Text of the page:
SCHOOL-based youth services expert Rosie Mullany says a collaborative think tank, gathering frontline youth mental health workers from across the region, was a great start.
A Ballarat Community Health forum sparked the process late last week. Ms Mullany, from BCH, said wide-ranging demographics and needs across the region meant it was vital approaches to such a complex issue be flexible. She said working together and sharing information and resources was a great step in the right direction.
“It is such a complex issue and the sector is driving it but we need someone to coordinate it all, like we’ve got here at Ballarat Community Health, or it doesn’t happen,” Ms Mullany said.
“Everyone in the (forum) room comes from a slightly different perspective. Now we have an opportunity to go away and think about it.”
The BCH forum pulled together specialists from prevention and early intervention to those working with young people who have a mental illness.
Ms Mullany said part of the complication was each organisation and service tended to oversee slightly different boundaries.
BCH’s industry youth mental health forum featured VicHealth’s mental well-being manager Irene Verins for a broader picture.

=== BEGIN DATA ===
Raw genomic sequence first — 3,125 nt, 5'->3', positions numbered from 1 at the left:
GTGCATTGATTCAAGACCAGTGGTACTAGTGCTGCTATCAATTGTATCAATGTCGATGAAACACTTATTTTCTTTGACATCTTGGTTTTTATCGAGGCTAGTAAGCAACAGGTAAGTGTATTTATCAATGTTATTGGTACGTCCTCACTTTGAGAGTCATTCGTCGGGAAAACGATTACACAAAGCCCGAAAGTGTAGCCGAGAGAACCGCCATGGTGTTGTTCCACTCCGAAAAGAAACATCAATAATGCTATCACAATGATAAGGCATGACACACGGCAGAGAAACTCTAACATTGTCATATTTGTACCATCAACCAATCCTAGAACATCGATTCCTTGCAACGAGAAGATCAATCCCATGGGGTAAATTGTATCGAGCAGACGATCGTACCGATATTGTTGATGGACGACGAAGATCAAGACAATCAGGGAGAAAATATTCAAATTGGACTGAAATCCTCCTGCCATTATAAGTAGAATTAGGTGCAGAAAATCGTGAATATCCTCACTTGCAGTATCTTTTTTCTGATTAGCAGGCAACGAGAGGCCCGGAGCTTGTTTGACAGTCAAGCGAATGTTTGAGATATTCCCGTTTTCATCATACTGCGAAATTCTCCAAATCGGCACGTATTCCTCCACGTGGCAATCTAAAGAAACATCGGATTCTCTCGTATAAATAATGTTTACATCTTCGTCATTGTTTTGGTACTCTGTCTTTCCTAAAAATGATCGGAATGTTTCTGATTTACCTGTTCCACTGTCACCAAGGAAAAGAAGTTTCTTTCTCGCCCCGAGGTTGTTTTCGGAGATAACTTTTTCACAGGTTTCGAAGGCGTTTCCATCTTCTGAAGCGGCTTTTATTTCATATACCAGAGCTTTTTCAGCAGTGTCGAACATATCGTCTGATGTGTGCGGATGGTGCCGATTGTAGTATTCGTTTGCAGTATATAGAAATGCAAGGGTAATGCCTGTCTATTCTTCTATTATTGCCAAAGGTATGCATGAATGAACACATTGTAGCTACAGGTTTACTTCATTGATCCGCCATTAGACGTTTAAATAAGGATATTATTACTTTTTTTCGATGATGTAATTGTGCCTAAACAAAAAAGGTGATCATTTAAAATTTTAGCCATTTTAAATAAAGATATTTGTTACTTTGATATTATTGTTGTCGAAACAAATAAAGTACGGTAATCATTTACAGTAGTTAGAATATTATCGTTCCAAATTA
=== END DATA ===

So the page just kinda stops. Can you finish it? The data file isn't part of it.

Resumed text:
This comes as young Victorians from across the state gathered with researchers, advocates and policy makers on Monday to explore likely well-being impacts on young people over the next 20 years. This included what was being done to support them, and what skills young people want and need to stay mentally well.
The YMCA Youth Summit was in partnership with VicHealth in a bid to take a closer look at generational differences and modern pressures on young people in a bid to form solutions.
According to VicHealth and CSIRO research young people will have to cope with different challenges to what their parents faced, such as the rise of automation, an increasingly insecure and unstable job market and over exposure to online content.
YMCA advocacy manager Ari Kurzeme said the mental health and future of young Victorians was a topic we all need to discuss.
Mr Kurzeme said having young people guide conversations was the key and we need to ensure government, schools and workplaces were doing all they could to build resilient young people.